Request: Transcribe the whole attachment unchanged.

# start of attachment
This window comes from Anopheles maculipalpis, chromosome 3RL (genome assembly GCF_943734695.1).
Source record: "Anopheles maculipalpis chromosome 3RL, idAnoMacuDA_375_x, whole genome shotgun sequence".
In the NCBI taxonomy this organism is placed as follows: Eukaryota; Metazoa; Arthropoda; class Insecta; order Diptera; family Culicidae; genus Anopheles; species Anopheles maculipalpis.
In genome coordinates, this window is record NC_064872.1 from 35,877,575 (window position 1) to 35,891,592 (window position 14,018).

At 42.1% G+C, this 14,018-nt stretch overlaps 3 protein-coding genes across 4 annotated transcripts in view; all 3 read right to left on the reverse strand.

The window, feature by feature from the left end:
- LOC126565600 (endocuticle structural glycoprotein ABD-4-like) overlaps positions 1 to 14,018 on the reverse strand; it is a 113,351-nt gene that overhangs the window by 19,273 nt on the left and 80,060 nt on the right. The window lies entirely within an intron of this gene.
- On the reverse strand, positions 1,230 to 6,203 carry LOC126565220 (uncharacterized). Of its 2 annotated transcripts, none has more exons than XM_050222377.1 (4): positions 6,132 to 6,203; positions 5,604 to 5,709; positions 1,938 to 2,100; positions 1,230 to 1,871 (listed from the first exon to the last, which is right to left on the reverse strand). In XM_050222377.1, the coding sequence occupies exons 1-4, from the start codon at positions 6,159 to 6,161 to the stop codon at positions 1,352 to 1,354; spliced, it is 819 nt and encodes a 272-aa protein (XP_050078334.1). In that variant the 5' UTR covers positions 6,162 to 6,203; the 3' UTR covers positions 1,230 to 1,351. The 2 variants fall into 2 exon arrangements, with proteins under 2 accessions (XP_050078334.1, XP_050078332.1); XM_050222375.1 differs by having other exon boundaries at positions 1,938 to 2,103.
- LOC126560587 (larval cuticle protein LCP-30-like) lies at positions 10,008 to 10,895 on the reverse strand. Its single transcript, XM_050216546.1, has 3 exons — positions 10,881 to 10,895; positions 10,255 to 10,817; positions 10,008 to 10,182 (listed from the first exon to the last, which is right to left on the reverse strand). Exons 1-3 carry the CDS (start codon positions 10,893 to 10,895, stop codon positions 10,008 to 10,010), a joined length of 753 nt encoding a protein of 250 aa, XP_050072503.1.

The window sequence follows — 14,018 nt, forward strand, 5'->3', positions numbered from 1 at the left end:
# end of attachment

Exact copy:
This window comes from Anopheles maculipalpis, chromosome 3RL (genome assembly GCF_943734695.1).
Source record: "Anopheles maculipalpis chromosome 3RL, idAnoMacuDA_375_x, whole genome shotgun sequence".
In the NCBI taxonomy this organism is placed as follows: Eukaryota; Metazoa; Arthropoda; class Insecta; order Diptera; family Culicidae; genus Anopheles; species Anopheles maculipalpis.
In genome coordinates, this window is record NC_064872.1 from 35,877,575 (window position 1) to 35,891,592 (window position 14,018).

At 42.1% G+C, this 14,018-nt stretch overlaps 3 protein-coding genes across 4 annotated transcripts in view; all 3 read right to left on the reverse strand.

The window, feature by feature from the left end:
- LOC126565600 (endocuticle structural glycoprotein ABD-4-like) overlaps positions 1 to 14,018 on the reverse strand; it is a 113,351-nt gene that overhangs the window by 19,273 nt on the left and 80,060 nt on the right. The window lies entirely within an intron of this gene.
- On the reverse strand, positions 1,230 to 6,203 carry LOC126565220 (uncharacterized). Of its 2 annotated transcripts, none has more exons than XM_050222377.1 (4): positions 6,132 to 6,203; positions 5,604 to 5,709; positions 1,938 to 2,100; positions 1,230 to 1,871 (listed from the first exon to the last, which is right to left on the reverse strand). In XM_050222377.1, the coding sequence occupies exons 1-4, from the start codon at positions 6,159 to 6,161 to the stop codon at positions 1,352 to 1,354; spliced, it is 819 nt and encodes a 272-aa protein (XP_050078334.1). In that variant the 5' UTR covers positions 6,162 to 6,203; the 3' UTR covers positions 1,230 to 1,351. The 2 variants fall into 2 exon arrangements, with proteins under 2 accessions (XP_050078334.1, XP_050078332.1); XM_050222375.1 differs by having other exon boundaries at positions 1,938 to 2,103.
- LOC126560587 (larval cuticle protein LCP-30-like) lies at positions 10,008 to 10,895 on the reverse strand. Its single transcript, XM_050216546.1, has 3 exons — positions 10,881 to 10,895; positions 10,255 to 10,817; positions 10,008 to 10,182 (listed from the first exon to the last, which is right to left on the reverse strand). Exons 1-3 carry the CDS (start codon positions 10,893 to 10,895, stop codon positions 10,008 to 10,010), a joined length of 753 nt encoding a protein of 250 aa, XP_050072503.1.

The window sequence follows — 14,018 nt, forward strand, 5'->3', positions numbered from 1 at the left end: